Learning how to price services for your business is often a painful lesson for business owners, especially in bid or contract work companies. It might seem straightforward enough, but before you know it, we fall victim to profit leaks and lose productivity when things go wrong on the job.
To be profitable, we need to spend more time carefully estimating our pricing using minimum gross margin targets, followed by a rigorous business postmortem analysis to identify your ending gross margin and calculate the profit shrink.
Why You Need to Manage Scope Creep
Scope creep the enemy of learning how to price services for your business. Here’s how it happens:
We are asked to provide a bid or quote for a job. We estimate our labor and material costs and add some wiggle room in case we estimate poorly. If we are sophisticated, we calculate the gross and net profit for the job to ensure that it’s profitable enough, and we research whether this is a reputable client. We also must know what our break-even margin needs to be.
We submit our quote and win the job. Then disaster strikes. We receive lots of add-ons for additional work. If we’re good, we seek additional payment. If we’re average, we miss the chance to ask for an additional fee and get crushed when our profits aren’t what we expected.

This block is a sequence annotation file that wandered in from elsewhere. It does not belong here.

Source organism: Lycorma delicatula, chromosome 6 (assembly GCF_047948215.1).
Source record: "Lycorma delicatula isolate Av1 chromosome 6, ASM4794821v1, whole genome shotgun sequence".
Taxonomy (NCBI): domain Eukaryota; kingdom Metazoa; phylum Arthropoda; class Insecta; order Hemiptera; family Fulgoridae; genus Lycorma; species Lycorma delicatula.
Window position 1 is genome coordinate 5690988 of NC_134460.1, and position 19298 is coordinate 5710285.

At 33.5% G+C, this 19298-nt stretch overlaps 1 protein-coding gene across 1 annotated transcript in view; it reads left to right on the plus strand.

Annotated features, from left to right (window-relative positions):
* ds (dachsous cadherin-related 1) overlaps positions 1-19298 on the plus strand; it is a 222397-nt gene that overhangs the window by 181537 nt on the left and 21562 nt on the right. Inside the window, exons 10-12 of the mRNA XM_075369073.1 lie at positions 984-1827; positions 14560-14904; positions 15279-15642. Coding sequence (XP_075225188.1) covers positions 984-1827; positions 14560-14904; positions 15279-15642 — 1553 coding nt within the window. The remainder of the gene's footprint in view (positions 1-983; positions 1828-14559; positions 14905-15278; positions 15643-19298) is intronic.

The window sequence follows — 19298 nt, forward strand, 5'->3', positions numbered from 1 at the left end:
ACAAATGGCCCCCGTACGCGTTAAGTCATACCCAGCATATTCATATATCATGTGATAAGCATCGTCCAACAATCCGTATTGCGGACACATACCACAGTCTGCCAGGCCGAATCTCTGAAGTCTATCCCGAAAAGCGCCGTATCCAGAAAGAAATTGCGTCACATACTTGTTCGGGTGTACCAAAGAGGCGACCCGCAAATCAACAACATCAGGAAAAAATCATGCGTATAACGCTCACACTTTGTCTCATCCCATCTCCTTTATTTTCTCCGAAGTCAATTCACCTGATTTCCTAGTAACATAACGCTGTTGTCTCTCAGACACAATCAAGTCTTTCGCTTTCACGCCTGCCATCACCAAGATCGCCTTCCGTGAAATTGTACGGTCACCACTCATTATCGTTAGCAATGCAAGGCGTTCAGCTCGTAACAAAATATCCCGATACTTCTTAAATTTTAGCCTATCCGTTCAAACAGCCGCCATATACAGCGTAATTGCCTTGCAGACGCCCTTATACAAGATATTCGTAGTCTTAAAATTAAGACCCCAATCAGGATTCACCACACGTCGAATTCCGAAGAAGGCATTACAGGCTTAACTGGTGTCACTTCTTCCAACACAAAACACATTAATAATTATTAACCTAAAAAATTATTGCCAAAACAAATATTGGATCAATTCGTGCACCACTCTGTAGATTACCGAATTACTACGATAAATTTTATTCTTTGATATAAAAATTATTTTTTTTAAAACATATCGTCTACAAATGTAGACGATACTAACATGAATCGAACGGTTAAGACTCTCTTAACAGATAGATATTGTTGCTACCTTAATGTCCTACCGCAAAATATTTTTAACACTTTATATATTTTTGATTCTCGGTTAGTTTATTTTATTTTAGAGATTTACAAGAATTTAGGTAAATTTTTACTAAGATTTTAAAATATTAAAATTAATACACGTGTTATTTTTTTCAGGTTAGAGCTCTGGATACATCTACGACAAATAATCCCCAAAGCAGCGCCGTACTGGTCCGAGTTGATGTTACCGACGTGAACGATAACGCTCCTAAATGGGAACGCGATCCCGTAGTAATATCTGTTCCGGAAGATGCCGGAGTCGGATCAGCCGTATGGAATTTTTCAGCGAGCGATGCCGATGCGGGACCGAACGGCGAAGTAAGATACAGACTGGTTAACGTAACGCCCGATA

In the end, we do a big job for an unacceptable profit margin. Then we ask the client for more work so we can make more of a profit. What could go wrong with this strategy?
How to Monitor and Manage Your Project Profitability
Too often, companies don’t consider scope creep when figuring out how to price services for your business.
Here are the steps you need to take to calculate an accurate estimate and complete a job with profit in tow:
- First, you must know the minimum gross margin percentage you need before you bid.
- Second, you must know your profit break-even point.
- You must build a contingency plan for mistakes. Often, the scope of the job increases due to errors or setbacks on our end.
- You must not eat the cost of scope creep. Instead, be courageous and ask for additional payment when more work is requested.
- You must charge for any additional services the client requests. Please don’t throw them in for free to make a good impression or to avoid awkward conversations.
- You must regularly manage your team to know how they are performing against the budget for the job. The best measurement is the percentage of the fee used to date.
- You must do a post mortem calculation of what your margin ended up being compared to your original estimate.
- You must fix the breakdowns in the process. Otherwise, you’re counting on luck and divine intervention to survive.
- Learning how to price services for your business isn’t magic. Instead, it’s about math and managing the path to profitability.
Learning how to price services for your business doesn’t have to hurt your bottom line while you figure it out. Instead, a professional business coach can help you cut down on trial and error to ensure you’re on the right track for profit growth. So please fill out my contact form, and let’s talk about your pricing strategy.
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